Kathryn Stockett’s best-selling novel The Help, which has been made into a movie scheduled for release this summer, made me intensely uncomfortable with its Gone with the Wind–style Southern dialect and depiction of lopsided relationships between a bunch of white women and their black maids in Jackson, Mississippi, circa 1960. Sometimes, of course, discomfort can be a good and even important thing, and Stockett herself suggests that’s what she was trying to evoke: “I was taught not to talk about such uncomfortable things,” she says in an author’s note, “that it was tacky, impolite, they might hear us.” So let’s do it anyway.
The book’s real appeal, it seems to me, is in its invitation to ease into a warm bath of moral superiority over the racist ninnies in the book, who worry about the diseases they might catch if the women who cook their food and raise their children were also to tinkle in their toilets.
But a little self-congratulation goes a long way, in print as in life. When Stockett also shares in the author’s note how she once ground her stiletto heel into the foot of a “drunk man from a rich white Metro North–train type of town” who spoke ill of Mississippi at a New York cocktail party, and then “spent the next ten minutes quietly educating him on the where-from-abouts of William Faulkner, Eudora Welty, Tennessee Williams, Elvis Presley, B. B. King, Oprah Winfrey, Jim Henson, Faith Hill, James Earl Jones, and Craig Claiborne, the food editor and critic for the New York Times,” she cemented my impression of her as awfully smug. And now we have a new window into Stockett’s possible motivations—courtesy of the lawsuit filed recently by her brother’s maid.
Ablene Cooper, a sixty-year-old Jackson maid who has a gold tooth, a dead son, and a job minding the children of Stockett’s brother and sister-in-law, is suing the writer over alleged similarities between her life and likeness and that of a maid in The Help—an Aibileen Clark, who has a gold tooth and a dead son, and works for Jackson’s biggest jerks. Not only that, but according to Cooper, it was the brother and sister-in-law who encouraged her to file suit.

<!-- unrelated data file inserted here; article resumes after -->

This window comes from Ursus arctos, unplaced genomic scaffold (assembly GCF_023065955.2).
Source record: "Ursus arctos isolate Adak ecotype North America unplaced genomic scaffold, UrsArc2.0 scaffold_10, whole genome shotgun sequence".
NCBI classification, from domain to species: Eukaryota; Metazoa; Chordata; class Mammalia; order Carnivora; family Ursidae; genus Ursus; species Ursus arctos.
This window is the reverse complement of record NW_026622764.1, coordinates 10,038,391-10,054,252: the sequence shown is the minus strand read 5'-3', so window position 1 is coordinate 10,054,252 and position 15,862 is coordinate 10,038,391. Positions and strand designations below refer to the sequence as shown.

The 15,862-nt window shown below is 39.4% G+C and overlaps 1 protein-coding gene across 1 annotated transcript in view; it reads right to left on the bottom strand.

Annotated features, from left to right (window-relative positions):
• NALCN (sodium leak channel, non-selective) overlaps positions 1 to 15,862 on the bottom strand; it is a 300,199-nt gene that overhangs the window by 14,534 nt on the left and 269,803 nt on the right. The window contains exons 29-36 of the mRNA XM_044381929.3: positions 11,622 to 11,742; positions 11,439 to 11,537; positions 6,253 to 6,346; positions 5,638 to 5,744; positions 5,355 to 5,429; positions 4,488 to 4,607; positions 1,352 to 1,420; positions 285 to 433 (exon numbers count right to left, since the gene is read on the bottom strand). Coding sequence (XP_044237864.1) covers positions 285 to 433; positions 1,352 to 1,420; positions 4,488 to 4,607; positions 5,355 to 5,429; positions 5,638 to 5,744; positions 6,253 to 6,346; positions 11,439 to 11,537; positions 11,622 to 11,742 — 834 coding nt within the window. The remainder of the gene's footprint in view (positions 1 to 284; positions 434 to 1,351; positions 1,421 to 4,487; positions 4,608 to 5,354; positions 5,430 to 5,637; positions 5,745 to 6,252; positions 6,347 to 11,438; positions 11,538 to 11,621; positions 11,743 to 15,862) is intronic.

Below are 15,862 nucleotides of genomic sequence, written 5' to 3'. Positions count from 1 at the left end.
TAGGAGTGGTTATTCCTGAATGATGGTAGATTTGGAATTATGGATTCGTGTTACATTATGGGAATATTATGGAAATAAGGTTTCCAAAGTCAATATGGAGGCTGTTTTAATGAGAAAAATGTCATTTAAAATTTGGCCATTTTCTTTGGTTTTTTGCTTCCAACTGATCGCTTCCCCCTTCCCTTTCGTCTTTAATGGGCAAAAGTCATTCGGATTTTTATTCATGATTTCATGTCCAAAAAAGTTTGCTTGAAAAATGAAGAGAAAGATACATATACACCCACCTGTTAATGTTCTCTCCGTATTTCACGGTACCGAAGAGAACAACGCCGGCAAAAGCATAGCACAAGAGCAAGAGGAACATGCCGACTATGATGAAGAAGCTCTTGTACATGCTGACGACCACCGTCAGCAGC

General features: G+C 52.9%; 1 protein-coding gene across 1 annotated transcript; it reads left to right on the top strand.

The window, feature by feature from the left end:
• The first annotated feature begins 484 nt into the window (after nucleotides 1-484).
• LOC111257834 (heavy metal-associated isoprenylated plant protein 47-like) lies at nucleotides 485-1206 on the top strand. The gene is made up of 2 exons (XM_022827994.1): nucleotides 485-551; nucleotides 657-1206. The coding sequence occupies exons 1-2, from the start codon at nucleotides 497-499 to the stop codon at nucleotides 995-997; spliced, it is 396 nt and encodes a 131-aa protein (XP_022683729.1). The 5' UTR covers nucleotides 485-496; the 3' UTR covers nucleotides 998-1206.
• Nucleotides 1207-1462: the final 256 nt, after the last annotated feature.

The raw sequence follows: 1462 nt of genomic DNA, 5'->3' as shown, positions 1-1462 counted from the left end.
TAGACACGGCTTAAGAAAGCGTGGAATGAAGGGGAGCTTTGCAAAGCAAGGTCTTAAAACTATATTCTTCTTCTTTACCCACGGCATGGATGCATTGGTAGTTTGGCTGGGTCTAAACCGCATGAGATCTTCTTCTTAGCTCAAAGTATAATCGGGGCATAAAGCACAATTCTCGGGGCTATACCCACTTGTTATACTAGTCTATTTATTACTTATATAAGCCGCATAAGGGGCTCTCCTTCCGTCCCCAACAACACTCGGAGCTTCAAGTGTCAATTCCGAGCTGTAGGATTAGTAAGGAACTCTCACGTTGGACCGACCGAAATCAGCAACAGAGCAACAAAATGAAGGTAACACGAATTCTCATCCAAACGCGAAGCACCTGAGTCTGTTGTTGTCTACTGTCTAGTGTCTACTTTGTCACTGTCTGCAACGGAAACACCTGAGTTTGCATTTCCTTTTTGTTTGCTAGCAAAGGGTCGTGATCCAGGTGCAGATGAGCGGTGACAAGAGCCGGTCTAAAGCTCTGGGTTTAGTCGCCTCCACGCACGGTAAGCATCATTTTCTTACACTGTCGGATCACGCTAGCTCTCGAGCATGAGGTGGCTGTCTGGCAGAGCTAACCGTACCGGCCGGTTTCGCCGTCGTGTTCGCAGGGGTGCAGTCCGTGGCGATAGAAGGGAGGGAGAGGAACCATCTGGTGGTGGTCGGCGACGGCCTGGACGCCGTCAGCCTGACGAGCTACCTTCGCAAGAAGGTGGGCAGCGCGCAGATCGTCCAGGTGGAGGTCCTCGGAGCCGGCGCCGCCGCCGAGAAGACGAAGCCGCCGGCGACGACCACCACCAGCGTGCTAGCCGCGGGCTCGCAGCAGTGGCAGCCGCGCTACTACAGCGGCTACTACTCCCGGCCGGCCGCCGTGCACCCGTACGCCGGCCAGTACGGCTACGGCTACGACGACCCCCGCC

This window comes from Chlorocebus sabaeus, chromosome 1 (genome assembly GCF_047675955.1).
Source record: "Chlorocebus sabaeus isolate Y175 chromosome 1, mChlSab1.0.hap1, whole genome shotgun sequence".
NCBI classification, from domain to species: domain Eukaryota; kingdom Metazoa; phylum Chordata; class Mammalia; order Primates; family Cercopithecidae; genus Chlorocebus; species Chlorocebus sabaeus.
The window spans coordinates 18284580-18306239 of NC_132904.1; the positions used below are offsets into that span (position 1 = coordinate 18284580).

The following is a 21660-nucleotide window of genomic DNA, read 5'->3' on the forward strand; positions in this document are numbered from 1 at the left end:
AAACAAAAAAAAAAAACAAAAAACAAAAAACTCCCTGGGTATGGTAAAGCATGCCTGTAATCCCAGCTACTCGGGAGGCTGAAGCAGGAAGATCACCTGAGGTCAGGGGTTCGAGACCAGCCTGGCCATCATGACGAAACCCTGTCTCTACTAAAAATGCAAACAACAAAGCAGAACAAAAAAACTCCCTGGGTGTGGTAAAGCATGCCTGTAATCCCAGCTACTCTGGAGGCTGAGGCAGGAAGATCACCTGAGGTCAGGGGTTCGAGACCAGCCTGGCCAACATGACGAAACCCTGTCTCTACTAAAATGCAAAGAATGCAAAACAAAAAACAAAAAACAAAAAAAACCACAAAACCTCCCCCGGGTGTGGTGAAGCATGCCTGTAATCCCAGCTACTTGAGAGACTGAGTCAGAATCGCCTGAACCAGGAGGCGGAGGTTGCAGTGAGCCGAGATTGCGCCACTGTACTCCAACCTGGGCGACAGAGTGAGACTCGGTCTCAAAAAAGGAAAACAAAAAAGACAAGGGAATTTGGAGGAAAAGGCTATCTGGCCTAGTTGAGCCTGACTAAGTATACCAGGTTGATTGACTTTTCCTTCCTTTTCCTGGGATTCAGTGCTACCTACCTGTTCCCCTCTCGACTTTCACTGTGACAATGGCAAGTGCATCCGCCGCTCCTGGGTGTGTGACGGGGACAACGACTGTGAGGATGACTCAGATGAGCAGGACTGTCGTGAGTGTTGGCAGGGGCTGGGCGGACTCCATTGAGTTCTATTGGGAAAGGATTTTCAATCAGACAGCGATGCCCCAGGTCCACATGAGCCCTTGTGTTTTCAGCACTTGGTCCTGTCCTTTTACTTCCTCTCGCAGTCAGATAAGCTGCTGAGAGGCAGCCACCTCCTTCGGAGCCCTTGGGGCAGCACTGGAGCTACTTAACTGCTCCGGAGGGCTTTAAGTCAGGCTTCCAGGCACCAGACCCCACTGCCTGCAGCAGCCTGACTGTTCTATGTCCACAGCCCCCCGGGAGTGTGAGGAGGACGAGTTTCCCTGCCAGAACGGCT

“Ain’t too many Ablenes,” she told the New York Times. “What she did, they said it was wrong,” she added—the “they” in question being the author’s brother and sister-in-law. “They came to me and said, ‘Ms. Aibee, we love you, we support you,’ and they told me to do what I got to do.”
It sounds as though Stockett is really being sued for embarrassing her family—another Southern tradition. But while the author’s appropriation has all the subtlety of the attack on Fort Sumter, cases like this are almost impossible to win. Whatever happens with the low-yield suit, Cooper is once again in the situation of at least looking like her white employers are the ones calling the shots. And with the damages sought set at only $75,000—just low enough to keep the case out of federal court—the whole exercise seems disrespectful to the longtime maid, who would have been better advised to write her own darn book and cash in on the upcoming movie in a way that would have allowed her to become a former maid.
Cooper has described the parallels between her life and that of the character in The Help as plain “embarrassing”—and just wait until Viola Davis, who plays Aibileen in the movie, drags her onto the big screen this August. Now that she’s on record as saying that all this talk about the unequal relationship between maid and employer is so humiliating, it will be hard for her to change her mind and be interviewed alongside Davis later, too, won’t it? (Good thinking, aggrieved brother and sister-in-law!)
So am I really arguing that Stockett oughtn’t to have written the book? No, nor even that I shouldn’t have bought it, since some of the discomfort I feel just might have to do with my own identification with the character of the writer—the author of the tell-all book within the tell-all book—who purloins pretty casually from the lives of others. That character is also a Southerner (my mom’s family is from Kentucky) whose confidence in her own moral superiority is perhaps not as appealing as she imagines.
When I think about my own experiences with the African-American woman who helped my grandmother raise my younger cousin after his mom died—and with her daughter, who was my first black friend, or so I thought—I am as embarrassed as Ablene Cooper says she is. On her deathbed, my beloved grandmother lifted her head and told the hospital aide bending over her, “Why, you’re colored.” “Yes, ma’am, I am,” the woman said. And until I know better what in the world to do with that, I guess I had best not pass any final judgment on either Stockett or her litigious brother.
Related: Another Kind of Victory, by Melinda Henneberger